The Attempt of the British Government to Hide the Real Effects of the Blitz on the British Citizens

The Attempt of the British Government to Hide the Real Effects of the Blitz on the British Citizens
The British government was attempting to hide the real effect of the Blitz on the British citizens. It did this through a combination of censorship and propaganda. Censorship was when certain information was omitted from items such as newspapers, films and letters. This was because they could give a negative view which was the opposite of what the government wanted. This gave only positive and optimistic information such as stories, photographs and reports which showed the British people coping capably and commendably with the changes the Blitz was bringing. The main medium for censorship was films. Many major films had to be censored and changed to end on a happy note. Also if there were any dead bodies in the film, they would have to be edited out. The films were made so they would not show collapsed buildings. The government did this so that people would forget the war and any homes or family they lost. As well as films being censored, the item that was the most time consuming, was to check everyday mail and letters. This could be from soldiers at the front line to their families, or just friends keeping in touch. All of these were checked thoroughly for anything which may have a negative outlook and could lower the recipients morale. As some words had to be omitted, it was hard to make sense to the reader.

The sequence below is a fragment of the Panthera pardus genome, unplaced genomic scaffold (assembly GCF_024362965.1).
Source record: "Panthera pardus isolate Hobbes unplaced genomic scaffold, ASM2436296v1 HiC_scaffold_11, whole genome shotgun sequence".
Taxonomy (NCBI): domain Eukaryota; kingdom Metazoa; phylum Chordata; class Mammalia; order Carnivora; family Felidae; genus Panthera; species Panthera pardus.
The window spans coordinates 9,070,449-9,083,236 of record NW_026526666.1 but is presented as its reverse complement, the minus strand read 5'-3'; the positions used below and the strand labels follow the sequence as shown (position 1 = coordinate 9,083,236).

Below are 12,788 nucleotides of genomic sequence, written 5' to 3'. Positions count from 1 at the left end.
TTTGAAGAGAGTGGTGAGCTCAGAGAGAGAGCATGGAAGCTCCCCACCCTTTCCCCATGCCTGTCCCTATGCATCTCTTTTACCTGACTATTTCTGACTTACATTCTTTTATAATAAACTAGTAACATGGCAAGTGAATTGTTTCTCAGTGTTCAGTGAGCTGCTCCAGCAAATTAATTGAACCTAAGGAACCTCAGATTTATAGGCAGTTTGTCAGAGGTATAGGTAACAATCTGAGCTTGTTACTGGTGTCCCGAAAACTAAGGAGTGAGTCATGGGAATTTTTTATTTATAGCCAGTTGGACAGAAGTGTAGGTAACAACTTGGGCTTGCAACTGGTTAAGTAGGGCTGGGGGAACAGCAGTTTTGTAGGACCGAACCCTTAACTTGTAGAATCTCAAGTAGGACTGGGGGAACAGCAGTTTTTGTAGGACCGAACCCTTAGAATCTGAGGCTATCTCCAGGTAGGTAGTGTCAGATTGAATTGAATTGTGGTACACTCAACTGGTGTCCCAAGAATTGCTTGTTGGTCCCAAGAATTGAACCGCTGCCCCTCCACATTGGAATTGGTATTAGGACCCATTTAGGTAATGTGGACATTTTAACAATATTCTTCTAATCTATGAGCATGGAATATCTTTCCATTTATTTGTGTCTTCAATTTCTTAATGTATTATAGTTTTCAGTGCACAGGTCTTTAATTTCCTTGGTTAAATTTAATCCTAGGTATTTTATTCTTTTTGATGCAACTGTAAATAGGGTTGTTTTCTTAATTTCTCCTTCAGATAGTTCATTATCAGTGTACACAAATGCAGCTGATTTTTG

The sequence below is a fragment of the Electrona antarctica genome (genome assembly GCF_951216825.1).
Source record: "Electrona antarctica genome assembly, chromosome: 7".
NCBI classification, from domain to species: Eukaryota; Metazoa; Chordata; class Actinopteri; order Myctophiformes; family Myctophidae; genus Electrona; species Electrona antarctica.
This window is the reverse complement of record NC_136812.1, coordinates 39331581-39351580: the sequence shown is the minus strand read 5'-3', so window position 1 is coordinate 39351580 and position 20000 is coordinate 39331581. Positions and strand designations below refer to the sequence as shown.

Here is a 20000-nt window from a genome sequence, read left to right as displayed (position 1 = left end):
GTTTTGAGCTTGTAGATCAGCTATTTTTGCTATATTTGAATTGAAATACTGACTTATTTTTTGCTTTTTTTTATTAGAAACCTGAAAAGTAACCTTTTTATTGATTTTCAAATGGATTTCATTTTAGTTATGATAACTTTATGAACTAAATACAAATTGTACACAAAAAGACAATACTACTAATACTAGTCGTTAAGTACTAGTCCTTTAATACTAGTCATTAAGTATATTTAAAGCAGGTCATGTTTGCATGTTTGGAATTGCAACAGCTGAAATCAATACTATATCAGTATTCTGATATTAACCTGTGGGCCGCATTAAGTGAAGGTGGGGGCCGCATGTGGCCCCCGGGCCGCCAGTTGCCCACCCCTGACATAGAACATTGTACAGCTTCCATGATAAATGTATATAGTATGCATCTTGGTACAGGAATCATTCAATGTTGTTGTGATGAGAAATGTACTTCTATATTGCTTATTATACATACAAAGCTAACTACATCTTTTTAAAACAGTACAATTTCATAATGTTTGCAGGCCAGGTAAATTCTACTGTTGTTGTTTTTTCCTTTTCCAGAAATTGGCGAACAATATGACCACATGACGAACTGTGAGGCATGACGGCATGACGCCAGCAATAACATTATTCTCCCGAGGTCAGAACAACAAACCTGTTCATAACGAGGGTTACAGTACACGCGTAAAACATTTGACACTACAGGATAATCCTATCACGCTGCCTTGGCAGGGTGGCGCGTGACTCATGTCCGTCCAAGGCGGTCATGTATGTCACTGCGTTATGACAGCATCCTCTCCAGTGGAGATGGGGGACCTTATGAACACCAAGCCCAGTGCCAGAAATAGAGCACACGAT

Letters were not the only text based article to be censored. Newspapers were given extremely tight guide lines to follow when writing stories. They were (like films) not allowed to show any shocking images. The government did not own the paper companies, as it did with the airways of the radio, so they were harder to control. They did however do the final editing. The reason the government took such interest in the newspapers was because people from all backgrounds could read them as they were inexpensive, not like radios and televisions. The government fed the newspapers exaggerated stories and virtually made up figures such as for casualties. This is a good example of the types of propaganda they used. Many major bombings and disasters were covered up by the government. An example of this is was the Balham underground station disaster. A bomb hit it, a water pipe burst and 64 people died. A bus was also turned over. Obviously, this story could not become to public, so everything was denied, and a photo, (which was doctored) was taken as proof. The government would not want that story leaking out as many people were already sheltering down underground stations and the story would cause panic and terror when sheltering there. Propaganda is when information is designed and published for the public to read in an attempt to influence people?s ideas. In the second world war the government produced all of it. It tried to make everybody believe in a certain point of view. The government were also known to have changed and edited pictures and photos. The most famous photo of the war, was one of St. Paul?s Cathedral in flames. This was actually exaggerated with extra effects such as more smoke and flames to make it look more dramatic. I interpreted this as the government trying to show people that though everywhere was bombed, and everybody was going through it at the same time, everybody could still pull through, just like St Paul?s sticking strongly out of the middle of a fire. The underlying view that the government strived to produce was that people should stay calm, pull together and support the war effort. The government tried to tried to create an atmosphere of solidarity and encourage everybody to feel like they are playing a part. The propaganda which was used the most was radio broadcasts. There were reports that the government could reach over 25 million people just through the ?wireless.? It was used to bring cheerful and comic shows to the ears of listeners. One of the most famous was ?It?s that man again? which poked fun at Hitler. These programs helped to show people the brighter side of life and almost certainly boosted morale. As well as entertainment broadcasts, there were also victorious and high spirited speeches to the general public. Many of the speeches contained phrases such as ?We shall not surrender!? This may have had connections with the first world war when the German government ?stabbed the people in the back? by surrendering. Britain did not want to escalate worries that it may happen again. Churchill made many morale boosting speeches that kept Britain in high spirits. The Prime minister and his government were not the only leaders of Britain to produce propaganda. The Royal family went frequently around heavily bombed areas to help boost morale. It was said that they were living in London all the time supporting the British people, except it later turned out that they were advised by the Prime minister to leave London for safety. He admitted that if any harm came to them during a raid, there would be a plummet in the morale levels in Britain, with some people only fighting for the war due to patriotism and for the Royal family. Going to the cinema was a major part of the everyday life for British people, and the government took advantage of this. As I mentioned earlier, a lot of the film was censored, but furthermore an extra clip of about 20 minutes was played before the main film started. The clip contained pictures of the war, of course with Britain beating the Germans. This again raised morale throughout Britain with many people believing that Britain had a major upper hand in the war. The clips were accompanied by music. This could be requested by war veterans, or someone that had played a large part in the war effort. I believe in some ways the government?s Propaganda was dishonest, but if they had not distributed it, the British citizens could have ended up in panic or even eventually lose interest in the war and all hope of winning it. If the government had not used their initiative in censorship and propaganda then Britain could well be under German rule today.